static_assert(std::same_as<typename square_root_type<int>::type, std::pair<float, float>>);
// `unsigned` models std::integral and std::unsigned_integral, but the latter is more refined:
static_assert(std::same_as<typename square_root_type<unsigned>::type, float>);

This is a typical example of a "type transformation trait". It maps one type to another type; in this case, it returns a type that is able to represent the square root of the "input type". This can be used in generic algorithms to hold data in different types depending on the type of the input – in this case, we could avoid half of the space consumption for unsigned integral types VS signed integral types.

Note
The std::same_as used above is a concept with two template parameters. It requires that both parameters are the same. The static_assert checks conditions at compile-time; it can be used to verify whether a type or a combination of types model a concept. In the above case, we can use the combination to check the "return type" of the transformation trait.

Concepts in SeqAn and this documentation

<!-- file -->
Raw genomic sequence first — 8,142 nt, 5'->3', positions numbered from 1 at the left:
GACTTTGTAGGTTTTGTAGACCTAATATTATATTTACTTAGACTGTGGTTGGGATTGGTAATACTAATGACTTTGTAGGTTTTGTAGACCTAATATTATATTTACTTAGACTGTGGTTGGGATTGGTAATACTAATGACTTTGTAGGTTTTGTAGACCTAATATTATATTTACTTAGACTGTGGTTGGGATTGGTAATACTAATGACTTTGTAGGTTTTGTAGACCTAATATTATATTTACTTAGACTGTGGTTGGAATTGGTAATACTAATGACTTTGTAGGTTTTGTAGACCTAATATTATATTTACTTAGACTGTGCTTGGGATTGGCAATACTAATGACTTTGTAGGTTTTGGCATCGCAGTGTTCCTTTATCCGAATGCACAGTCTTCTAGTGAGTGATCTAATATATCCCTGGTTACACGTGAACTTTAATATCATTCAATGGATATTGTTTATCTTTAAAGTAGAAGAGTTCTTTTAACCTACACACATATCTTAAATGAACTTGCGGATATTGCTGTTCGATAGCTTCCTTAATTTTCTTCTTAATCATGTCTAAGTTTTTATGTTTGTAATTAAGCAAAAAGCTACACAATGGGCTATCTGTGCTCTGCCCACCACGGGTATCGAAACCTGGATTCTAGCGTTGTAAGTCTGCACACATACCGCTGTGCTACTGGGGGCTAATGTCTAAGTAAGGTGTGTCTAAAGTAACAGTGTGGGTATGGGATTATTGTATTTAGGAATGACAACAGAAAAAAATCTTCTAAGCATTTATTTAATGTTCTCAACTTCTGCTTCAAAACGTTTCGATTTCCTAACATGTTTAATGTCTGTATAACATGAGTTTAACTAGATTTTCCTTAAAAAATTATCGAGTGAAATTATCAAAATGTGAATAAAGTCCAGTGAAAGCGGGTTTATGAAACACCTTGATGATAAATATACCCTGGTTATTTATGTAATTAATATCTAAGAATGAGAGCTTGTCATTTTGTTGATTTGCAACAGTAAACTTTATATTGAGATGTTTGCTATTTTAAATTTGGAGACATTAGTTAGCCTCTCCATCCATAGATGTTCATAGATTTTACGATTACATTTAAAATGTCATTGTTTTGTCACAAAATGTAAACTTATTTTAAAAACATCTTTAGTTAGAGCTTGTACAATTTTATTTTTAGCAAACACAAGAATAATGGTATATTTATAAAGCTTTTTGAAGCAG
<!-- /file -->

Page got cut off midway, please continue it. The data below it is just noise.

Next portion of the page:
SeqAn uses concepts extensively, for template specialisation/overloading, to avoid misuse and improve error messages. Unfortunately, doxygen, the system used to generate this documentation, does not handle C++ concepts very well, yet. That's why it's important to read the detailed documentation section of the constrained type, where we try to document the requirements manually. In some parts of the documentation concepts are called "interfaces", please don't let this confuse you.

Example: seqan3::bitpacked_sequence

The class seqan3::bitpacked_sequence<alphabet_type> behaves just like std::vector<alphabet_type> but has an internal representation where multiple values are packed into a single byte/word to save space. Also analog to std::vector, not every alphabet_type can be used. To avoid misuse and weird error messages, the type is constrained.

Have a look at the documentation of seqan3::bitpacked_sequence. It has one constrained template parameter. Do you understand the requirements imposed on alphabet_type when using the seqan3::bitpacked_sequence?

Hint In order to use the seqan3::bitpacked_sequence the alphabet_type must model the following:

  1. It needs to model std::regular, a stl concept. This only enforcing two other concepts: std::semiregular<T> && std::equality_comparable<T>.

    • std::semiregular<T> makes sure that your type is default initialisable (e.g. int i{};).